Most teaching professionals are heavily invested in the idea that learning isn’t about being able to regurgitate facts on an exam. We also worry, and with good reason, that emphasizing rote learning steals time and effort away from the deeper thinking that we want students to do. But in my work I’ve come to realize that memorization deserves some airtime because it is one important route to building content knowledge and expertise. Furthermore, acquiring content knowledge doesn’t have to detract from critical thinking, reasoning, or innovation—rather, it can complement all these. Cognitive scientists are making new discoveries all the time about the connections between memory and processes such as drawing inferences, making predictions, and other skills that make up the ability to think like an expert in a discipline.
Despite the availability and increasingly widespread use of ancillary textbook materials, so far only limited research has explored their impact on learning. Two psychology professors, both teaching the introductory course in that field, decided to explore that impact, specifically in terms of the use of practice tests that are a part of MyPsychLab published by Pearson and ancillary to an introductory psychology text authored by Ciccarelli and White. These professors were motivated by a very pragmatic concern. “Is it worthwhile to require students to purchase access to these resources?” (p. 229)
When learning is presented as a story, students are more likely to understand the material as relevant to their lives. I incorporate the person in teaching and learning, making flexible but structured space for students to consider their relationships to ideas, texts, and other people. My goal is to enable students to risk approaching learning as people who might be affected by what they read and by what they create. Taking this risk depends on students’ having confidence and finding a purpose in self-reflection.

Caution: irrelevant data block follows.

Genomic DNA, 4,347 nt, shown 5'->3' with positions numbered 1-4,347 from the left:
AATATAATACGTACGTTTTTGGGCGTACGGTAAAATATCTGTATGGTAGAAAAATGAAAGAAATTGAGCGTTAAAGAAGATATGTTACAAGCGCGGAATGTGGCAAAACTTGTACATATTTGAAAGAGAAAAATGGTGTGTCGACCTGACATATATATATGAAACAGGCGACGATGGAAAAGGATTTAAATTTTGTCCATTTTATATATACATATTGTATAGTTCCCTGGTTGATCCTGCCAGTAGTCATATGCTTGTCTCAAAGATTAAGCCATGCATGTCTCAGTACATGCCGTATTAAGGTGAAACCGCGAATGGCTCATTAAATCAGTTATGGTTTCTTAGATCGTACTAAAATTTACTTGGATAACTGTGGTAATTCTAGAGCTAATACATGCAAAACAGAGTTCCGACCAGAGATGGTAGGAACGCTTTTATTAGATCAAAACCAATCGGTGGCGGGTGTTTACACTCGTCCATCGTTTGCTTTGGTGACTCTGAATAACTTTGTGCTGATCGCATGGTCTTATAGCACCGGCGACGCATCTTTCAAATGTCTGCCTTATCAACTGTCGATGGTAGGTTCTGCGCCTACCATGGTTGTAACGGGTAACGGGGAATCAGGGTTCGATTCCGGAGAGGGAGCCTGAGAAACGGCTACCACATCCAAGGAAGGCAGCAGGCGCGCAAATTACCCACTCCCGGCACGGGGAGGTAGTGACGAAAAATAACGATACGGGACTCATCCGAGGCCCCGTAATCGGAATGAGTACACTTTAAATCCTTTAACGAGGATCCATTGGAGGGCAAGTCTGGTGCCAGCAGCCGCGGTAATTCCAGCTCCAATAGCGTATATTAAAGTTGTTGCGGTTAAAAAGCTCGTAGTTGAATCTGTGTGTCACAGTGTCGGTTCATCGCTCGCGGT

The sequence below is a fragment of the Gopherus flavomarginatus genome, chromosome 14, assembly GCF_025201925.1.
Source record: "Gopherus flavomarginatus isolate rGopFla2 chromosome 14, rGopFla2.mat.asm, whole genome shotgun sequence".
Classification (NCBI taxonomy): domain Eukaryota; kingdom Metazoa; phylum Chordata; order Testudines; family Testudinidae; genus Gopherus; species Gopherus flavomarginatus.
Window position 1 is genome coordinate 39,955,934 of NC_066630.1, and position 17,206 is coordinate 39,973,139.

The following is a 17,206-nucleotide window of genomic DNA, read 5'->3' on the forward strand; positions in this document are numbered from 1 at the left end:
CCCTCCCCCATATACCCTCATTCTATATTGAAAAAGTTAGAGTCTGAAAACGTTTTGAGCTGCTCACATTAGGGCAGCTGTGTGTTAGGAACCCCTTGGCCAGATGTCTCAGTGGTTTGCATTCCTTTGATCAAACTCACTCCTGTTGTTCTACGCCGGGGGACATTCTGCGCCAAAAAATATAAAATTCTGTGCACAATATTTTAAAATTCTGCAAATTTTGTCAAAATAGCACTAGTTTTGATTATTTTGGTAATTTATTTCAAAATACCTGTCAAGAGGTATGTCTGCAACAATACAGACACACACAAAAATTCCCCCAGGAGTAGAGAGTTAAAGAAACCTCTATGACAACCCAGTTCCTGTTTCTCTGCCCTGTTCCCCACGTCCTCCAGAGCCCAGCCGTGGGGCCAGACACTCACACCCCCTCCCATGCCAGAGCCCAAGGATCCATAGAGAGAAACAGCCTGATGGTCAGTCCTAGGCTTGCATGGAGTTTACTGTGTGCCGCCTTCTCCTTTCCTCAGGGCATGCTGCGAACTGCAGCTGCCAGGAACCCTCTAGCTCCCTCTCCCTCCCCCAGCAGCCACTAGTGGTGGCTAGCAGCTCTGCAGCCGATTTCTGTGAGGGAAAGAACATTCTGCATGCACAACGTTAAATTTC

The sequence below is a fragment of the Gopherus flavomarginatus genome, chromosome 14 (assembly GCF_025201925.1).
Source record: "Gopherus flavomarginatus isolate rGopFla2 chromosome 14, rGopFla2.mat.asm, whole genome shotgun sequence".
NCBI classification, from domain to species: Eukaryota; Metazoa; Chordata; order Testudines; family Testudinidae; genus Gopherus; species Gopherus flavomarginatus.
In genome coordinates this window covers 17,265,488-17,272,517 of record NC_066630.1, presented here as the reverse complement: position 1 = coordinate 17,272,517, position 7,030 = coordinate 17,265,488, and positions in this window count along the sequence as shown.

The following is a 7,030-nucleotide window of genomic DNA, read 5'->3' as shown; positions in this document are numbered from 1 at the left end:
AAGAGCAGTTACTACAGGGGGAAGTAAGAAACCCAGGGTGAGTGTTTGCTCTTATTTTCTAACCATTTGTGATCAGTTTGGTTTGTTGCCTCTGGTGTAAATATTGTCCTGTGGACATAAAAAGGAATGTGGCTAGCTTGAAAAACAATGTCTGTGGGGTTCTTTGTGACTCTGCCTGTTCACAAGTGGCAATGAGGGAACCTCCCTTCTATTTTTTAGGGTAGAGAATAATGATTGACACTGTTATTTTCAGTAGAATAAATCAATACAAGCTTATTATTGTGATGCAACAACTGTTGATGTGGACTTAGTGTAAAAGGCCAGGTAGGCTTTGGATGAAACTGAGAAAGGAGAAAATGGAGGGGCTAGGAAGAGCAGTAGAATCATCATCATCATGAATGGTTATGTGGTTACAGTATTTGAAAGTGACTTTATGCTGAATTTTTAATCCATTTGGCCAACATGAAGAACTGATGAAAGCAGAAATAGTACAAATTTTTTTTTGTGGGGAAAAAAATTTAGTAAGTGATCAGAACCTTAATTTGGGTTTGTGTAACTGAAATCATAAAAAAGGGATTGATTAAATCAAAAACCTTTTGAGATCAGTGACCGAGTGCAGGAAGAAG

I came into education as a mental health counselor and play therapist. In reaching into my psychology bag of tricks for assistance in effectively managing my students, I have found the most help from my play therapy training, particularly the strategies I learned from noted Adlerian Play Therapy founder Dr. Terry Kottman and the strategies offered by Foster Cline and Jim Fay, co-founders of the Love and Logic Institute. The goal of my classroom management approach is to interpret student behaviors and then respond appropriately in order to minimize classroom disruptions and improve the learning process.
I was visiting one of the graduates of our theological college some eight years after he had completed his studies. It was fascinating to observe that in the course of a 60-minute conversation, he made clear reference to five specific course themes—three from courses he took with me and two from a colleague’s courses. It was not simply the references but the way in which they were shaped and used that fascinated me; the essence was almost verbatim, but the application was local and contextual to his own situation. The question then was what key factors contributed to this sort of long-term and formational learning? I would suggest two in particular: (1) the creation and repetition of “big ideas” and (2) significance.
As a high school and college history teacher for 35 years, I have come to value extra credit as an effective tool in my “teaching resource kit.” Here’s why, explained by how I use it.